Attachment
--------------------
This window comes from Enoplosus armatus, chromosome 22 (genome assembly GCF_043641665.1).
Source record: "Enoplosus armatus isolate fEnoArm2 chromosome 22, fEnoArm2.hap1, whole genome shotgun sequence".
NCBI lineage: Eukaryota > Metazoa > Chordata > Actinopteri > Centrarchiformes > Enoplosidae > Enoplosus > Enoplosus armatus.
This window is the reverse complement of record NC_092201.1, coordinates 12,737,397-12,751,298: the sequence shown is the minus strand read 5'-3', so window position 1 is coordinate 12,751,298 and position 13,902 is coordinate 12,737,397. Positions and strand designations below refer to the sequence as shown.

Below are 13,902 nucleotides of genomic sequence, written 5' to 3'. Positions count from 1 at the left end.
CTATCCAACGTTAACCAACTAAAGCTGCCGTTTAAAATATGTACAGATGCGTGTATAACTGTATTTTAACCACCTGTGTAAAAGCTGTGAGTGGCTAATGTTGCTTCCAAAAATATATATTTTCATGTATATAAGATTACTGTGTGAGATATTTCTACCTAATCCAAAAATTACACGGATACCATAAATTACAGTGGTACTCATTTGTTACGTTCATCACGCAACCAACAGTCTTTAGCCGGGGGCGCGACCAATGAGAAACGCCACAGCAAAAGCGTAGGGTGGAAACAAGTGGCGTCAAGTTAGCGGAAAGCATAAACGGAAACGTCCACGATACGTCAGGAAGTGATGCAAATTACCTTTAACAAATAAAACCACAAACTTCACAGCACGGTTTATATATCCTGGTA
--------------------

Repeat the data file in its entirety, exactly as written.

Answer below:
This window comes from Enoplosus armatus, chromosome 22 (genome assembly GCF_043641665.1).
Source record: "Enoplosus armatus isolate fEnoArm2 chromosome 22, fEnoArm2.hap1, whole genome shotgun sequence".
NCBI lineage: Eukaryota > Metazoa > Chordata > Actinopteri > Centrarchiformes > Enoplosidae > Enoplosus > Enoplosus armatus.
This window is the reverse complement of record NC_092201.1, coordinates 12,737,397-12,751,298: the sequence shown is the minus strand read 5'-3', so window position 1 is coordinate 12,751,298 and position 13,902 is coordinate 12,737,397. Positions and strand designations below refer to the sequence as shown.

Below are 13,902 nucleotides of genomic sequence, written 5' to 3'. Positions count from 1 at the left end.
CTATCCAACGTTAACCAACTAAAGCTGCCGTTTAAAATATGTACAGATGCGTGTATAACTGTATTTTAACCACCTGTGTAAAAGCTGTGAGTGGCTAATGTTGCTTCCAAAAATATATATTTTCATGTATATAAGATTACTGTGTGAGATATTTCTACCTAATCCAAAAATTACACGGATACCATAAATTACAGTGGTACTCATTTGTTACGTTCATCACGCAACCAACAGTCTTTAGCCGGGGGCGCGACCAATGAGAAACGCCACAGCAAAAGCGTAGGGTGGAAACAAGTGGCGTCAAGTTAGCGGAAAGCATAAACGGAAACGTCCACGATACGTCAGGAAGTGATGCAAATTACCTTTAACAAATAAAACCACAAACTTCACAGCACGGTTTATATATCCTGGTA